Ashkelon is located on the Mediterranean coast on the Plain of Philistia, thirty miles southwest of Joffa and twelve miles northeast of Gaza. Maritime activity as well as its position on the International Coastal Highway distinguished Ashkelon as a strategic center for trade.
In the oldest layers are shaft graves of pre-Phoenician Canaanites. The city was originally built on a sandstone outcropping and has a good underground water supply. Ashkelon was a thriving Middle Bronze Age (2000-1550 BCE) city of more than 150 acres, with commanding ramparts including the oldest arched city gate in the world, eight feet wide, and even as a ruin still standing two stories high.
The Canaanite Wall and Gate
Within the huge ramparts, in the ruins of a sanctuary, a votive silver calf was found.
The thickness of the walls was so great that the mudbrick Bronze Age gate had a stone-lined tunnel-like barrel vault, coated with white plaster, to support the superstructure: it is the oldest such vault ever found.
The Philistines conquered Canaanite Ashkelon about 1150 B.C.. Their earliest pottery, types of structures and inscriptions are similar to the early Greek urbanised centre at Mycenae in mainland Greece, adding weight to the hypothesis that the Philistines were of Mycenaeic origin possibly one of the populations among the “Sea Peoples” that upset cultures throughout the eastern Mediterranean at that time. Ashkelon became one of the five Philistine cities that were constantly warring with the Israelites and the kingdom of Judah. When this vast seaport, the last of the Philistine cities to hold out against Nebuchadnezzar finally fell in 604 B.C., burnt and destroyed and its people taken into exile, the Philistine era was over.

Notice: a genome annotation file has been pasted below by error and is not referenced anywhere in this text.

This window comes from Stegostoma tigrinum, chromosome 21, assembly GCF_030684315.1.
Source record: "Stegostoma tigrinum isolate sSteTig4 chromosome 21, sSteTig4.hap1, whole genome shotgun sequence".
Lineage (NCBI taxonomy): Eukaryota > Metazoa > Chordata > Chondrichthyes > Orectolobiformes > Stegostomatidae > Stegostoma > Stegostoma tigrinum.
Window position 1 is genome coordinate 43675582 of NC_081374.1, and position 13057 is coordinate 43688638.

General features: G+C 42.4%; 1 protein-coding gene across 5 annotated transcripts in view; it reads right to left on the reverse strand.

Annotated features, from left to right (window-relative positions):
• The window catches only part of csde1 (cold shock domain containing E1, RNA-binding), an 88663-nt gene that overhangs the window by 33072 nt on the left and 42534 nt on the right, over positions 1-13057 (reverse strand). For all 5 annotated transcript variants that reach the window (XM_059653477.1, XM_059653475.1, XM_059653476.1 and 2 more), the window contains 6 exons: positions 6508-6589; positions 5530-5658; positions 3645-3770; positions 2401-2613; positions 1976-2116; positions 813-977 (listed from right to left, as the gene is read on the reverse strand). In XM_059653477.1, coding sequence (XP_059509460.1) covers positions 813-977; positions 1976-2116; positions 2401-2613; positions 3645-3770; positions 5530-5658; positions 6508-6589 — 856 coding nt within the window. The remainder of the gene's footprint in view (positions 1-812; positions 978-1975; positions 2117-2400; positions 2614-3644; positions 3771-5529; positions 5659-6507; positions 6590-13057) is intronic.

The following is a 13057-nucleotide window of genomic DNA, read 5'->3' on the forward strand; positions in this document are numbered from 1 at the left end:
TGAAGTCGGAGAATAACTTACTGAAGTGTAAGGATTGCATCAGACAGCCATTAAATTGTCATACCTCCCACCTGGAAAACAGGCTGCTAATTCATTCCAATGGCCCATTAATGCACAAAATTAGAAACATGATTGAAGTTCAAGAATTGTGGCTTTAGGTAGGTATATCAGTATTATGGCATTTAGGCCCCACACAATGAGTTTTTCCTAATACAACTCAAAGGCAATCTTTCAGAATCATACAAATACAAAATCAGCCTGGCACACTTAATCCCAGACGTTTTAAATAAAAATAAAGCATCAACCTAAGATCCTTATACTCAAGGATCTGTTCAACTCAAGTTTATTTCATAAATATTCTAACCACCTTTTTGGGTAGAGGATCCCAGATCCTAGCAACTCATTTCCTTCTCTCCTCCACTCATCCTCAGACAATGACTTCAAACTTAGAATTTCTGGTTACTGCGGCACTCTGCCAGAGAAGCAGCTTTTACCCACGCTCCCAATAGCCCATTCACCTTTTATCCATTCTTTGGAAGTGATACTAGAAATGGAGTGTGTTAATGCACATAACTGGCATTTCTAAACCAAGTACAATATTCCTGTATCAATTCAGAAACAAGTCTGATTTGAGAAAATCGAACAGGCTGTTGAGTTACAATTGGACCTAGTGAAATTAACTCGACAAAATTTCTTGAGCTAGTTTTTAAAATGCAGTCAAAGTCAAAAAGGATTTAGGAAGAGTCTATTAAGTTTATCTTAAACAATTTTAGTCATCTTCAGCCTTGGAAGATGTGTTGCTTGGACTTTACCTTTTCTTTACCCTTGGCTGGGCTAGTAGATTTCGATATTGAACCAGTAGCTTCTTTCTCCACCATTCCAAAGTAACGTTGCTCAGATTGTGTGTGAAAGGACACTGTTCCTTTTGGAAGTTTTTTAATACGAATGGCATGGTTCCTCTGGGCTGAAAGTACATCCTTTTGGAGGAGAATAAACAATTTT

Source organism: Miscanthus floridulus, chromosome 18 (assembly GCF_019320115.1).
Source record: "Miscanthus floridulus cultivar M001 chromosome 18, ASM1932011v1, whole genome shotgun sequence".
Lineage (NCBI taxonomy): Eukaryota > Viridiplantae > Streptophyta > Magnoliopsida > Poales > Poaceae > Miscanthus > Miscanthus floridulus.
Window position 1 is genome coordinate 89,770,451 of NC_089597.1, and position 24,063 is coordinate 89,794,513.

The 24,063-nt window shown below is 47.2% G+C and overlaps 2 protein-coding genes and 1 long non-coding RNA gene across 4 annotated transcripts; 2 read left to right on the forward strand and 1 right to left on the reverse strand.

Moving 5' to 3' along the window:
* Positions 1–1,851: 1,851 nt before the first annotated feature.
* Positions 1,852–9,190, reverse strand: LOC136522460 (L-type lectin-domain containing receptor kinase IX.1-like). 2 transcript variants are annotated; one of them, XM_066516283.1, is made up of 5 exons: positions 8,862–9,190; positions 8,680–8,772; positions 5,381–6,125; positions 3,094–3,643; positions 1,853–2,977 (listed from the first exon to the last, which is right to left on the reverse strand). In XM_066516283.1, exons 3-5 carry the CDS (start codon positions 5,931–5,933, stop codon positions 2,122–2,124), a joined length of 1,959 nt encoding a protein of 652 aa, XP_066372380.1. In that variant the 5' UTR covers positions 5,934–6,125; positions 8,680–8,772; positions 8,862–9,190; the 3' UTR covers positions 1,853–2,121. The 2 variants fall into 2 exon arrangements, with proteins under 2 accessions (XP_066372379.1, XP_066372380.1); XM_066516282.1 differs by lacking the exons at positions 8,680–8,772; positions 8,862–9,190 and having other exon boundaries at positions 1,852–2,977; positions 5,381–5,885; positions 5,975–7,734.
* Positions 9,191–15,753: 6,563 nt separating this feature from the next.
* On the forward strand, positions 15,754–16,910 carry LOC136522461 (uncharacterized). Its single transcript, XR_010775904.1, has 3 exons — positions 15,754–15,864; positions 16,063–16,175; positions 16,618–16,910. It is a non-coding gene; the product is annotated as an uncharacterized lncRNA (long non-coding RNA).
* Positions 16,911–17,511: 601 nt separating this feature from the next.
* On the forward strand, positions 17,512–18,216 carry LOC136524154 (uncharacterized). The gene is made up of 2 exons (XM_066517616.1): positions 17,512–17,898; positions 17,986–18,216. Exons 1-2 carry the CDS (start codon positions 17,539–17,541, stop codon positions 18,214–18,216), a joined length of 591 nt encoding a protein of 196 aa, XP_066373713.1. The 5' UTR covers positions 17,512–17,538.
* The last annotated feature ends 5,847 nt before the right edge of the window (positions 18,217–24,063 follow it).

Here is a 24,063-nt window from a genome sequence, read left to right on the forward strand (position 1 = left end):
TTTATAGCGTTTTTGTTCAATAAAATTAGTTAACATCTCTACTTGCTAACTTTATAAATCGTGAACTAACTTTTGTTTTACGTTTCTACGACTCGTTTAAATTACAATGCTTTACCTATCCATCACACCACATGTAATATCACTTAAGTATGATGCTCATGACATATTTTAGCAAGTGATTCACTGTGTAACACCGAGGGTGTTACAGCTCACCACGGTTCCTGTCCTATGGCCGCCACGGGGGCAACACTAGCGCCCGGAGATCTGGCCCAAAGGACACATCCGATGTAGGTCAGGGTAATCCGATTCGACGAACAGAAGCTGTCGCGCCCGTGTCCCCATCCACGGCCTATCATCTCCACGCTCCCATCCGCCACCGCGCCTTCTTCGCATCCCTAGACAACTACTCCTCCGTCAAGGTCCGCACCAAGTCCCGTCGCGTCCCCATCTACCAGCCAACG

Ashkelon was soon rebuilt. It was an important Hellenistic seaport, the birthplace of Herod the Great who rebuilt and enriched the city and it continued to flourish in the Roman and Byzantine periods.
The Roman Basilica
South of the basilica was a semicircular chamber with bleachers.
Byzantine church – Saint Mary Viridis Church
The Muslims conquered Ashqelon in the seventh century and they fortified the city. Ashqelon reached the height of its fortification in the mid-twelfth century, when the muslim rulers of the Fatimid dynasty built a mighty wall around the city.
The Crusaders conquered the city in 1153 A.D. .
In 1270 the Mamluke Sultan Baibars destroyed the city.
The Crusaders walls
Waterwheel and Well – Ottoman period
A Byzantine Church (1) – found at the new city of Ashqelon
A Byzantine Church (2) – found at the new city of Ashqelon
2 Sarcophagus was found, while building the new city.